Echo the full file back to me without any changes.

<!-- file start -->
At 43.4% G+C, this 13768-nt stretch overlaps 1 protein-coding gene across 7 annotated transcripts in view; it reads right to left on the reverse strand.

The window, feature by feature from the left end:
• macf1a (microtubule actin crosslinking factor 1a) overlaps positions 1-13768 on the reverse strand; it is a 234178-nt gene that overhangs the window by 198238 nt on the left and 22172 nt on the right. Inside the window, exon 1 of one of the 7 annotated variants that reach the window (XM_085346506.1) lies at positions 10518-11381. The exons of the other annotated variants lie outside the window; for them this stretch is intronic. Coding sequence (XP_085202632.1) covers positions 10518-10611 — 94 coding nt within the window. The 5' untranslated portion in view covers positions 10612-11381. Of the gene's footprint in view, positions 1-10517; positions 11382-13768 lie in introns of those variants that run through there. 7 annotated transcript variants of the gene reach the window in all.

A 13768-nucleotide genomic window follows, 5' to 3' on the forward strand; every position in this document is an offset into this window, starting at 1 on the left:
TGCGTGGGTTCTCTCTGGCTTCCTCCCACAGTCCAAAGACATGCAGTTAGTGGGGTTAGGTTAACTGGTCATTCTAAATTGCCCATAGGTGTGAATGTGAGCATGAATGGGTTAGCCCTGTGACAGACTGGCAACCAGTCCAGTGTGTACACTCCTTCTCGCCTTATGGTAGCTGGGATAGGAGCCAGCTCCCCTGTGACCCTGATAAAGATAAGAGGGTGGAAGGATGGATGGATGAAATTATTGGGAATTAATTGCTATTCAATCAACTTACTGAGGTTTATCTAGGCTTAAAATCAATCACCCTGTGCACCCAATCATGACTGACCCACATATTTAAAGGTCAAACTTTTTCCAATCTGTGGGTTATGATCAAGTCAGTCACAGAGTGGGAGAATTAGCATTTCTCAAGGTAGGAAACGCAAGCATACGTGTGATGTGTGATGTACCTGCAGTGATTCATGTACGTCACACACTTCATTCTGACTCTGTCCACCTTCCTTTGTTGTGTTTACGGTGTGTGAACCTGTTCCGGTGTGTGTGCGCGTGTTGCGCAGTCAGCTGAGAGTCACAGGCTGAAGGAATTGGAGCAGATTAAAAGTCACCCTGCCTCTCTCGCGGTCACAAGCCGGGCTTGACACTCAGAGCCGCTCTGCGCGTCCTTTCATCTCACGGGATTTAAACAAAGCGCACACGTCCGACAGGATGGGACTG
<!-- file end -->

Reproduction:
At 43.4% G+C, this 13768-nt stretch overlaps 1 protein-coding gene across 7 annotated transcripts in view; it reads right to left on the reverse strand.

The window, feature by feature from the left end:
• macf1a (microtubule actin crosslinking factor 1a) overlaps positions 1-13768 on the reverse strand; it is a 234178-nt gene that overhangs the window by 198238 nt on the left and 22172 nt on the right. Inside the window, exon 1 of one of the 7 annotated variants that reach the window (XM_085346506.1) lies at positions 10518-11381. The exons of the other annotated variants lie outside the window; for them this stretch is intronic. Coding sequence (XP_085202632.1) covers positions 10518-10611 — 94 coding nt within the window. The 5' untranslated portion in view covers positions 10612-11381. Of the gene's footprint in view, positions 1-10517; positions 11382-13768 lie in introns of those variants that run through there. 7 annotated transcript variants of the gene reach the window in all.

A 13768-nucleotide genomic window follows, 5' to 3' on the forward strand; every position in this document is an offset into this window, starting at 1 on the left:
TGCGTGGGTTCTCTCTGGCTTCCTCCCACAGTCCAAAGACATGCAGTTAGTGGGGTTAGGTTAACTGGTCATTCTAAATTGCCCATAGGTGTGAATGTGAGCATGAATGGGTTAGCCCTGTGACAGACTGGCAACCAGTCCAGTGTGTACACTCCTTCTCGCCTTATGGTAGCTGGGATAGGAGCCAGCTCCCCTGTGACCCTGATAAAGATAAGAGGGTGGAAGGATGGATGGATGAAATTATTGGGAATTAATTGCTATTCAATCAACTTACTGAGGTTTATCTAGGCTTAAAATCAATCACCCTGTGCACCCAATCATGACTGACCCACATATTTAAAGGTCAAACTTTTTCCAATCTGTGGGTTATGATCAAGTCAGTCACAGAGTGGGAGAATTAGCATTTCTCAAGGTAGGAAACGCAAGCATACGTGTGATGTGTGATGTACCTGCAGTGATTCATGTACGTCACACACTTCATTCTGACTCTGTCCACCTTCCTTTGTTGTGTTTACGGTGTGTGAACCTGTTCCGGTGTGTGTGCGCGTGTTGCGCAGTCAGCTGAGAGTCACAGGCTGAAGGAATTGGAGCAGATTAAAAGTCACCCTGCCTCTCTCGCGGTCACAAGCCGGGCTTGACACTCAGAGCCGCTCTGCGCGTCCTTTCATCTCACGGGATTTAAACAAAGCGCACACGTCCGACAGGATGGGACTG